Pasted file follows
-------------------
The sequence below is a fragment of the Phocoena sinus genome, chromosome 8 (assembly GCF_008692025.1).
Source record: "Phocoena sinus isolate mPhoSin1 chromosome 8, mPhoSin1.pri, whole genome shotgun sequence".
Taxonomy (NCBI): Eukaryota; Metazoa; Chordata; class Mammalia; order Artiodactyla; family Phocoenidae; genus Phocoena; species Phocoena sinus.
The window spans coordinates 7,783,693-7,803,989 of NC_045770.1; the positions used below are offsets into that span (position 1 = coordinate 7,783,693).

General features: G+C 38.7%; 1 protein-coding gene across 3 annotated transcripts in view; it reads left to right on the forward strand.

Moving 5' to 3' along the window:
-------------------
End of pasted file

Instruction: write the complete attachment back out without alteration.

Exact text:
The sequence below is a fragment of the Phocoena sinus genome, chromosome 8 (assembly GCF_008692025.1).
Source record: "Phocoena sinus isolate mPhoSin1 chromosome 8, mPhoSin1.pri, whole genome shotgun sequence".
Taxonomy (NCBI): Eukaryota; Metazoa; Chordata; class Mammalia; order Artiodactyla; family Phocoenidae; genus Phocoena; species Phocoena sinus.
The window spans coordinates 7,783,693-7,803,989 of NC_045770.1; the positions used below are offsets into that span (position 1 = coordinate 7,783,693).

General features: G+C 38.7%; 1 protein-coding gene across 3 annotated transcripts in view; it reads left to right on the forward strand.

Moving 5' to 3' along the window: